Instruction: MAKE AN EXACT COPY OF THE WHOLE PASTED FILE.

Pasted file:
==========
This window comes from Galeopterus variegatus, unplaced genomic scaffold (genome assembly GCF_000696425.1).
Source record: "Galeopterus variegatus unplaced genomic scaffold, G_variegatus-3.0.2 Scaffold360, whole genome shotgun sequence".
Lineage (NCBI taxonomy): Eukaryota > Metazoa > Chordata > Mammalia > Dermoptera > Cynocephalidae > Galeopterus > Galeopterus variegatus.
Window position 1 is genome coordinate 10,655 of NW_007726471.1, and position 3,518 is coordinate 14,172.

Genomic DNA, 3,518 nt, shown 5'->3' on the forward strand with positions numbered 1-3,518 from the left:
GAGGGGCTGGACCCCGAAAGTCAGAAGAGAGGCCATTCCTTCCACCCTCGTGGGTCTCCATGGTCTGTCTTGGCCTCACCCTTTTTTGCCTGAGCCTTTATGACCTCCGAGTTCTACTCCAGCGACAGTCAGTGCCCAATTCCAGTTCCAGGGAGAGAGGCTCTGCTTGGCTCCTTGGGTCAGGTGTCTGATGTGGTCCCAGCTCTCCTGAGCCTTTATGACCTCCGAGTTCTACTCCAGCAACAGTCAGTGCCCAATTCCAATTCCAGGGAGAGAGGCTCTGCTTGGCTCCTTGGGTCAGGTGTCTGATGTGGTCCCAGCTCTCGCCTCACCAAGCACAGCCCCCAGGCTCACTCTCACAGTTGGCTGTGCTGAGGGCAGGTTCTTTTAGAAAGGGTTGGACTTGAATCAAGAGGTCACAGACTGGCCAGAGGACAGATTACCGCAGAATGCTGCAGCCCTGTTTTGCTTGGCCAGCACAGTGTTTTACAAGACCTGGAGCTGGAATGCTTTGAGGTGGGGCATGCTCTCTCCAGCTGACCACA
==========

This window comes from Galeopterus variegatus, unplaced genomic scaffold (genome assembly GCF_000696425.1).
Source record: "Galeopterus variegatus unplaced genomic scaffold, G_variegatus-3.0.2 Scaffold360, whole genome shotgun sequence".
Lineage (NCBI taxonomy): Eukaryota > Metazoa > Chordata > Mammalia > Dermoptera > Cynocephalidae > Galeopterus > Galeopterus variegatus.
Window position 1 is genome coordinate 10,655 of NW_007726471.1, and position 3,518 is coordinate 14,172.

Genomic DNA, 3,518 nt, shown 5'->3' on the forward strand with positions numbered 1-3,518 from the left:
GAGGGGCTGGACCCCGAAAGTCAGAAGAGAGGCCATTCCTTCCACCCTCGTGGGTCTCCATGGTCTGTCTTGGCCTCACCCTTTTTTGCCTGAGCCTTTATGACCTCCGAGTTCTACTCCAGCGACAGTCAGTGCCCAATTCCAGTTCCAGGGAGAGAGGCTCTGCTTGGCTCCTTGGGTCAGGTGTCTGATGTGGTCCCAGCTCTCCTGAGCCTTTATGACCTCCGAGTTCTACTCCAGCAACAGTCAGTGCCCAATTCCAATTCCAGGGAGAGAGGCTCTGCTTGGCTCCTTGGGTCAGGTGTCTGATGTGGTCCCAGCTCTCGCCTCACCAAGCACAGCCCCCAGGCTCACTCTCACAGTTGGCTGTGCTGAGGGCAGGTTCTTTTAGAAAGGGTTGGACTTGAATCAAGAGGTCACAGACTGGCCAGAGGACAGATTACCGCAGAATGCTGCAGCCCTGTTTTGCTTGGCCAGCACAGTGTTTTACAAGACCTGGAGCTGGAATGCTTTGAGGTGGGGCATGCTCTCTCCAGCTGACCACA